There is conflicting evidence regarding the analgaesic efficacy of single-shot serratus anterior plane block (SAP) for breast surgery. This meta-analysis aimed to evaluate the analgaesic efficacy of SAP compared with non-block care (NBC) and other regional blocks, i.e. paravertebral block (PVB) and modified pectoral nerve block (PECS block) for breast surgery. PubMed, Embase, Scopus, the Cochrane Central Register of Controlled Trials and ClinicalTrials.gov were searched. We included randomized controlled trials reporting the use of the SAP block in adult breast surgery. The primary outcome was postoperative oral morphine equivalent (OME) consumption for up to 24 hours. Random-effects models were used to pool results and mean difference (MD), and odds ratio (OR) was calculated for continuous and dichotomous outcomes, respectively. GRADE guidelines were used to evaluate the strength of evidence, and trial sequential analysis (TSA) was performed to provide certainty to the conclusion. Twenty-four trials enrolling 1789 patients were included. Moderate strength evidence suggested that SAP provided a significant reduction in 24-hour OME compared with NBC [MD - 24.9 mg (95% CI - 41.54, -8.25; P < 0.001, I 2 = 99.68%)]. TSA ruled out the possibility of false-positive results. Subgroup analysis for the SAP demonstrated that the superficial plane approach was more effective in reducing opioid consumption than the deep approach. The odds of developing PONV were significantly lower in SAP compared to NBC. Compared with PVB and PECS, SAP block was not statistically different for 24-hour OME and time to first rescue analgaesia. Single-shot SAP reduced opioid consumption, prolonged analgaesia duration, lowered pain scores, and decreased the incidence of PONV compared to NBC. There was no statistically significant difference in the studied endpoints between SAP, PVB, and PECS blocks.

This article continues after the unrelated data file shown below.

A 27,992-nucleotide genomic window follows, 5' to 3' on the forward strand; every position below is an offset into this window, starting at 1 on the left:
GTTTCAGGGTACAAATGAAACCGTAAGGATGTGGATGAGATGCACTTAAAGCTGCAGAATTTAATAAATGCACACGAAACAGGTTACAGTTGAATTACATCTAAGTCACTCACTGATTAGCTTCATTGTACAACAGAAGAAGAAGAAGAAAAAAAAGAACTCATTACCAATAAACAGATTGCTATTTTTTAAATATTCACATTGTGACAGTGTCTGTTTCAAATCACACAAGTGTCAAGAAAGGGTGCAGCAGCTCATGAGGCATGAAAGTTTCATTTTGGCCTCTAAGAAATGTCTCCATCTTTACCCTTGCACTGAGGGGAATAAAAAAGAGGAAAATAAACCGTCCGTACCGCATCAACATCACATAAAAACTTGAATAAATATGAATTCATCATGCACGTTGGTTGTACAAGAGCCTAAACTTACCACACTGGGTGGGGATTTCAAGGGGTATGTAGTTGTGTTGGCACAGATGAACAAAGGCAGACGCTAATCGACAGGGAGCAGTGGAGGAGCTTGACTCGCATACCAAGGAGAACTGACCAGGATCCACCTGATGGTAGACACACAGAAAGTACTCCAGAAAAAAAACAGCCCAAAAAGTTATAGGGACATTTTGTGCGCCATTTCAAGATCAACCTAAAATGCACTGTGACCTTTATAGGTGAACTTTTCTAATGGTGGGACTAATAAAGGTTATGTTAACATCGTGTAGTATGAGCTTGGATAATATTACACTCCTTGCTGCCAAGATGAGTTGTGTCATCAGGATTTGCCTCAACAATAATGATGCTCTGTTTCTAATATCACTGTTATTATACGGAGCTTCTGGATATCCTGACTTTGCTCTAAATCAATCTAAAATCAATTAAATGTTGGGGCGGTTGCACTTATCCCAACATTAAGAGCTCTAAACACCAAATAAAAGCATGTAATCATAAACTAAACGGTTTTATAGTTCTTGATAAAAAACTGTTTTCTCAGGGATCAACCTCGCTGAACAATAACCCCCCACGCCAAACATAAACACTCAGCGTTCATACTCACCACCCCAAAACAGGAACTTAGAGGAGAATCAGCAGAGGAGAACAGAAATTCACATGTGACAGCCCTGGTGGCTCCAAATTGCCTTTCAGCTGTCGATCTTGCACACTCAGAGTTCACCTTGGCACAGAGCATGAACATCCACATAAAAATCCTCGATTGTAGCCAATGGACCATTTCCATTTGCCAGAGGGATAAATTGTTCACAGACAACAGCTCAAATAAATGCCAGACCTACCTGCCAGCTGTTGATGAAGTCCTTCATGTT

- breast surgery
- opioid consumption breast surgery
- regional breast surgery
- serratus anterior plane
- systematic review